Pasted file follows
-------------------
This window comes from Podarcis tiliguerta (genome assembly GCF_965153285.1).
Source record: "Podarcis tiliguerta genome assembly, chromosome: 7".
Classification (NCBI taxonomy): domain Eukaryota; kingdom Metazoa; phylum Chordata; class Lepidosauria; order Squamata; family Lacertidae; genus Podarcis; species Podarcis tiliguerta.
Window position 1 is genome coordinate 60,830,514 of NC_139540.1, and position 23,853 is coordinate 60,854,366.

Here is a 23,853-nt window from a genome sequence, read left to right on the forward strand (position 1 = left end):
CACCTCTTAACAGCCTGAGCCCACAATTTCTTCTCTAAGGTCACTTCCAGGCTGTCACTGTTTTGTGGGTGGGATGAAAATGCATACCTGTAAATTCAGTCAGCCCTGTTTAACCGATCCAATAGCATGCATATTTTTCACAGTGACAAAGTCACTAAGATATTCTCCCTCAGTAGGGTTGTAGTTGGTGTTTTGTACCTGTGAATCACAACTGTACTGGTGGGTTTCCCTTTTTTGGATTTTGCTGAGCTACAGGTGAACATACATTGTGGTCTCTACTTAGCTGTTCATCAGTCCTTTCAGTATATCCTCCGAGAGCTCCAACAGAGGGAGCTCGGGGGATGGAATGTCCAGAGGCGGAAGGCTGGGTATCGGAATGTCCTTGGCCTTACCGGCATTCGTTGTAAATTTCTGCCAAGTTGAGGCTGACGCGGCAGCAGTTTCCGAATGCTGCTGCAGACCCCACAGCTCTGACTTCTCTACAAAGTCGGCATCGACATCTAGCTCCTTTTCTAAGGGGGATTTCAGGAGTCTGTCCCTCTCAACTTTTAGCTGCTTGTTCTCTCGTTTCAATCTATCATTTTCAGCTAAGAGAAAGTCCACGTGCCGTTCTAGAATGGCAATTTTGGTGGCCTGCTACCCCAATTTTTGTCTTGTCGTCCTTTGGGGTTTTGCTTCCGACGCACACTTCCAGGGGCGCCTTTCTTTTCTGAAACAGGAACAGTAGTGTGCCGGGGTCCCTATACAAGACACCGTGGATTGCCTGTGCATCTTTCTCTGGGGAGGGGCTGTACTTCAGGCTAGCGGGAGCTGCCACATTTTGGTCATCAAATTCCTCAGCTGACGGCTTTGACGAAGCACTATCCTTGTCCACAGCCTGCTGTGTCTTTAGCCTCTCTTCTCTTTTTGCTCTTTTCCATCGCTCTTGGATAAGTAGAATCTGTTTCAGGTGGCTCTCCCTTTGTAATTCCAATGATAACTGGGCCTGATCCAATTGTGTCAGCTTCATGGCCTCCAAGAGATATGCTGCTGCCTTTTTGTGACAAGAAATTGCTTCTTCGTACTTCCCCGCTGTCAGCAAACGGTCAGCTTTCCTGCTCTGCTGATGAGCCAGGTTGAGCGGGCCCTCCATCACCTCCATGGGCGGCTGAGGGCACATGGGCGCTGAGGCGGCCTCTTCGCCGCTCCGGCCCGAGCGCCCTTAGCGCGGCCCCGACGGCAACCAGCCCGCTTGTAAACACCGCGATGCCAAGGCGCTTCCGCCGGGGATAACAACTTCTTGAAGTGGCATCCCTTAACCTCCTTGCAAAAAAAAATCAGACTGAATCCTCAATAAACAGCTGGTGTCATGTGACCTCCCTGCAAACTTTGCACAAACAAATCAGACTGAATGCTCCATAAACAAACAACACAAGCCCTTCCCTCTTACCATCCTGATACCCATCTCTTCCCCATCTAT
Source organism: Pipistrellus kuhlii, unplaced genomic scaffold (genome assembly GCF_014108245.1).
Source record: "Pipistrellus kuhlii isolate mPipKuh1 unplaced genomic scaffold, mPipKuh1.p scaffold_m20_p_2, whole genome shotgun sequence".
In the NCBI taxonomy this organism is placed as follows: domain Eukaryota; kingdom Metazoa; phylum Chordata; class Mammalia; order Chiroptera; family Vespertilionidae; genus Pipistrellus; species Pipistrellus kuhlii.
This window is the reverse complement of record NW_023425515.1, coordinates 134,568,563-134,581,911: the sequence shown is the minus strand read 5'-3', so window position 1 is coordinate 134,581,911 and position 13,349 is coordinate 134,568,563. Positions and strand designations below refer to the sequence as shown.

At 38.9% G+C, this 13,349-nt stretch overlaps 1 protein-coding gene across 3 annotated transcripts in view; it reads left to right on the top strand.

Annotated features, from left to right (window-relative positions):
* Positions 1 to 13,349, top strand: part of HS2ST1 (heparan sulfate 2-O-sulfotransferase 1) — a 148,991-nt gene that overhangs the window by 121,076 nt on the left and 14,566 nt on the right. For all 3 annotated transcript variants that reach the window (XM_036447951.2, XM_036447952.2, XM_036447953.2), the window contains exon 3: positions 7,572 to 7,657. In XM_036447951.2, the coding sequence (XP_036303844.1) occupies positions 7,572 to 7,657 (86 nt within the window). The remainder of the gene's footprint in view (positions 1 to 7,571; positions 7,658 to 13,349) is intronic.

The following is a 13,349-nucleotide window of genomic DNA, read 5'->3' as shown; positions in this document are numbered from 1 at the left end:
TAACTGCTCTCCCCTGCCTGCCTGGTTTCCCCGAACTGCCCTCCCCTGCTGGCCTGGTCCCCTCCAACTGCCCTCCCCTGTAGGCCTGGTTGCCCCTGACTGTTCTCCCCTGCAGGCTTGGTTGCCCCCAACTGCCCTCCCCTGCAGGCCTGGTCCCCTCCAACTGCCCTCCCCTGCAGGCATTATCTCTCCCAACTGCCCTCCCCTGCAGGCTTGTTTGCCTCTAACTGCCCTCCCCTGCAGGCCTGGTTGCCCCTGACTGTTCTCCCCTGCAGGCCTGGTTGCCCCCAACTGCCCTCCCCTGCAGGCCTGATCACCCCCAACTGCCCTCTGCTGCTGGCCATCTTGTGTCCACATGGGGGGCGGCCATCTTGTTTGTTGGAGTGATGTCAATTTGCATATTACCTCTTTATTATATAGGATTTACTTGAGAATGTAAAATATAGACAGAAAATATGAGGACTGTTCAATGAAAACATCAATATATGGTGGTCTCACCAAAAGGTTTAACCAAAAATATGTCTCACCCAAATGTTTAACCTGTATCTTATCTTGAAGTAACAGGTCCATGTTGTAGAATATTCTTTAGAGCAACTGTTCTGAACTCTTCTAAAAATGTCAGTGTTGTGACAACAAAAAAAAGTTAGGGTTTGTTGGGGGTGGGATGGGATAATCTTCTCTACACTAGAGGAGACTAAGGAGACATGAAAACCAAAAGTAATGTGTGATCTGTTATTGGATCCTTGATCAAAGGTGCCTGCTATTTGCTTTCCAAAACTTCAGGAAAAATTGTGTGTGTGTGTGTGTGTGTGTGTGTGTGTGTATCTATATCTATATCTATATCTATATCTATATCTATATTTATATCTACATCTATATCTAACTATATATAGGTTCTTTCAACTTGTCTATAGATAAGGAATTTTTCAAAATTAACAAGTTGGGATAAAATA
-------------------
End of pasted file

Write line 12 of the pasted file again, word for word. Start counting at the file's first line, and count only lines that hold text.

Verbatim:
Annotated features, from left to right (window-relative positions):